Sunday, November 13, 2011


(1950) is a classic film noir that covers the last hours of doomed Frank Bigelow (Edmund O'Brien) as he fights for his life and scrambles to find his "murderer." Dark, yes, and essential if you like crime movies. The mood is saturated with darkness, a claustrophobic nightmare portrayed with expressionistic vigor. It all starts in a "jive" San Francisco nightclub called "The Fisherman," when a stranger swaps drinks with Bigelow. The house band goes wild in this scene, mirroring Bigelow's chaos and confusion in one of the earliest depictions of the Beat subculture on film. The next morning, Bigelow is sick with more than just a hangover and he visits a doctor. Tests reveal he has unknowingly swallowed a "luminous toxin," whatever that is. There is no antidote. In situations like this, it's good to get a second opinion. A second doctor agrees (Yep, luminous toxin, all right) and implies that the poisoning must have been deliberate. Bigelow remembers his drink tasted strange. He retraces his steps...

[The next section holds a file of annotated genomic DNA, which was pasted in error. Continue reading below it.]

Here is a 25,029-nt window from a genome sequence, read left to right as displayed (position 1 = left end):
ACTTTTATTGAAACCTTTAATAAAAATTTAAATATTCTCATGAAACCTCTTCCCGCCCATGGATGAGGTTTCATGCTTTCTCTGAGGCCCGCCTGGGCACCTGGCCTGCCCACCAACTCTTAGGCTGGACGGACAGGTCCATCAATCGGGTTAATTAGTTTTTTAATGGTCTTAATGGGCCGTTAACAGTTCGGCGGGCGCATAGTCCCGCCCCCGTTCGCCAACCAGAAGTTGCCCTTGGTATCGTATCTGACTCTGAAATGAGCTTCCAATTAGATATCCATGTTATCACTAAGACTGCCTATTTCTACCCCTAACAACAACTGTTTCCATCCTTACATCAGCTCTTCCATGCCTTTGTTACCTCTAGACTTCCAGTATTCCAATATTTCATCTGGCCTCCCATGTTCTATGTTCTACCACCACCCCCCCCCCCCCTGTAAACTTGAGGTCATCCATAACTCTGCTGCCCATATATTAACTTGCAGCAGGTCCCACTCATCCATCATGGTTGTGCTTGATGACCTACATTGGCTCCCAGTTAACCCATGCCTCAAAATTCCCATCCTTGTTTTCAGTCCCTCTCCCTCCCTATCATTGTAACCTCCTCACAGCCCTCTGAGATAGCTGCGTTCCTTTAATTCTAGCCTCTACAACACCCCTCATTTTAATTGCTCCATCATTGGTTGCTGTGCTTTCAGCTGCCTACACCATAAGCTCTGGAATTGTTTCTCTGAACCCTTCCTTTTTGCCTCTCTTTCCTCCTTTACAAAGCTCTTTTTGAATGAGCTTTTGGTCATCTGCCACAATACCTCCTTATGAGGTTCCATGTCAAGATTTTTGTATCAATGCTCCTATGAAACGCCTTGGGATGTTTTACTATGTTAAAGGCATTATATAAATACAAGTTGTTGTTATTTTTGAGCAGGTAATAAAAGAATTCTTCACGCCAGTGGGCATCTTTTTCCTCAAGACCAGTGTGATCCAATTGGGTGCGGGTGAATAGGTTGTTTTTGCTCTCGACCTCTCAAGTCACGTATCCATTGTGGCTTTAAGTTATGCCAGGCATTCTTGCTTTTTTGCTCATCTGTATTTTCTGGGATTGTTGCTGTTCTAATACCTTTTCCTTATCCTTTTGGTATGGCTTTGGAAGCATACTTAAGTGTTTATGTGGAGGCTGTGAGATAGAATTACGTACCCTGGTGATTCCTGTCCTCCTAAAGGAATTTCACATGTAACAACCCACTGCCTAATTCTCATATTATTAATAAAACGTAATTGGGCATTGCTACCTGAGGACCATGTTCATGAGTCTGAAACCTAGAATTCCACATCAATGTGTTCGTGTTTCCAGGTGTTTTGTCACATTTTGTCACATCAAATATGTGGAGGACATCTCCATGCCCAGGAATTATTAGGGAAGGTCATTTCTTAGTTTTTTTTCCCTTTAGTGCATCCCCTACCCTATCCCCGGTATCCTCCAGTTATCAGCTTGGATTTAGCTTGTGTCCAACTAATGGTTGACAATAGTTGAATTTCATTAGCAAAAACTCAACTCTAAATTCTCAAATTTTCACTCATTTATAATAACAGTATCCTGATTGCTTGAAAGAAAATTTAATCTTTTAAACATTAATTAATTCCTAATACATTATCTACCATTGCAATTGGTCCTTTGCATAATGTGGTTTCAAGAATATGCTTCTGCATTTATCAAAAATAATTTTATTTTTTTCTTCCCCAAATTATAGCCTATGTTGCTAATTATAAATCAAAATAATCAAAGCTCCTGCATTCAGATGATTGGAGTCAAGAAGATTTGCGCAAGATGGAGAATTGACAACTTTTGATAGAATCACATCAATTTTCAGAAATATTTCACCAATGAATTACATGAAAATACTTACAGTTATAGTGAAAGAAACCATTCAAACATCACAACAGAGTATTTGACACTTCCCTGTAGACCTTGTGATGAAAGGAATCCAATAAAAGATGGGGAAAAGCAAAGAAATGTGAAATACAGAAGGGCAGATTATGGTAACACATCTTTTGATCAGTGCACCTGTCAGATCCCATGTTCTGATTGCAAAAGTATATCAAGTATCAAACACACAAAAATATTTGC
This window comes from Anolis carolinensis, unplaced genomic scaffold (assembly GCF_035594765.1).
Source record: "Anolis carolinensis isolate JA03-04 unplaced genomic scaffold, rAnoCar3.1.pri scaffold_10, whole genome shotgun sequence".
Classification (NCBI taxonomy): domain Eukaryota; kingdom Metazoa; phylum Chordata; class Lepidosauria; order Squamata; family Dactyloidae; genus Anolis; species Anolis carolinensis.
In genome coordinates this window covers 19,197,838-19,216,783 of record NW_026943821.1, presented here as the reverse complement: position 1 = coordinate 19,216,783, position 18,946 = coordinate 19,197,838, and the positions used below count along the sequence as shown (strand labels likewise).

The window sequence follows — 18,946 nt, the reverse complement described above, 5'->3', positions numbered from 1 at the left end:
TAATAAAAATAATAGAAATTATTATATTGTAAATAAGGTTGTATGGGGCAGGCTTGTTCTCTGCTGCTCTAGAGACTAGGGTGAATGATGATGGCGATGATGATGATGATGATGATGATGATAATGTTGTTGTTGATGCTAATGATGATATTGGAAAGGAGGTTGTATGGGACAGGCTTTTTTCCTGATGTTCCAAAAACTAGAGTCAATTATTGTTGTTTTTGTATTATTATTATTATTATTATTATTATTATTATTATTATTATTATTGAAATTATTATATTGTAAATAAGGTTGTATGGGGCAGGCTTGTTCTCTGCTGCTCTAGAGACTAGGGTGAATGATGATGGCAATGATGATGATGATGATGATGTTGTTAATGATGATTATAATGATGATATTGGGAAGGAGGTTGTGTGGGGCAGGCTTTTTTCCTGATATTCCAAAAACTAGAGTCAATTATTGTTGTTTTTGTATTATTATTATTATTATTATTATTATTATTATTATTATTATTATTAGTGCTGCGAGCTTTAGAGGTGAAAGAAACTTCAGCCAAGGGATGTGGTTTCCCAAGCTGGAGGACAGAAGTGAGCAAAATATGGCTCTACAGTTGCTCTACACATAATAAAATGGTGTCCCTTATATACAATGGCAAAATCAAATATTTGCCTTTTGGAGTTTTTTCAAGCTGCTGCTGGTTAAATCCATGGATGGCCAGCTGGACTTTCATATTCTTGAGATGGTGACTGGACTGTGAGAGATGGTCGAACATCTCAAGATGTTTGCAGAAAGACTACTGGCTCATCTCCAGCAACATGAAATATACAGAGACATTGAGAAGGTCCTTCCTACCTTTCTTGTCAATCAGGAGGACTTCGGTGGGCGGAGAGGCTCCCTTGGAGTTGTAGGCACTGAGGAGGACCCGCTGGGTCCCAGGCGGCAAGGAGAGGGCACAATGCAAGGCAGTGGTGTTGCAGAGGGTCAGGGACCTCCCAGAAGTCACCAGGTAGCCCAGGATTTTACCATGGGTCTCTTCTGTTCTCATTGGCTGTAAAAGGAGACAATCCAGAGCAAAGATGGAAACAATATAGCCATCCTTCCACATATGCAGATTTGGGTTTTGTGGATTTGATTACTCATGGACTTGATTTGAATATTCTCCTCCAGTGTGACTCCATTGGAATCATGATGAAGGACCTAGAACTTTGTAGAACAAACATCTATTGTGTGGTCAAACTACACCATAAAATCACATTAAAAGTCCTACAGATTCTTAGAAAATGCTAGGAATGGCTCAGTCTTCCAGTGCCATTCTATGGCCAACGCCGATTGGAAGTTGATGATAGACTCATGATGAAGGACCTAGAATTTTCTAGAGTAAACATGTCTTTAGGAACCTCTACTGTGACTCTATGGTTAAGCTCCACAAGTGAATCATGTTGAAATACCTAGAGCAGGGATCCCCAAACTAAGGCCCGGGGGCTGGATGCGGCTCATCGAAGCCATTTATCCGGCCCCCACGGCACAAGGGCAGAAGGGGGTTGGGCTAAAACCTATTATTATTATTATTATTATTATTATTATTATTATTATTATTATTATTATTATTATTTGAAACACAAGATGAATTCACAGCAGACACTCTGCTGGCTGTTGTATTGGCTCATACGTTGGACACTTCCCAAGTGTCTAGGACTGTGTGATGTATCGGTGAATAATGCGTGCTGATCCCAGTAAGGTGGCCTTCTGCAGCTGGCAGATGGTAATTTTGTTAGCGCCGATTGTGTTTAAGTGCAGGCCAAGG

This time of year, with wet streets and brooding, overcast skies, film noir is a natural. So is music--especially lively music to pull you out of your doldrums. Enjoy this crazy jumpin' jive, and rent this classic (avoid the remake). Oh, and keep an eye on your drink.

Thanks to Billy Hagen for this clip.

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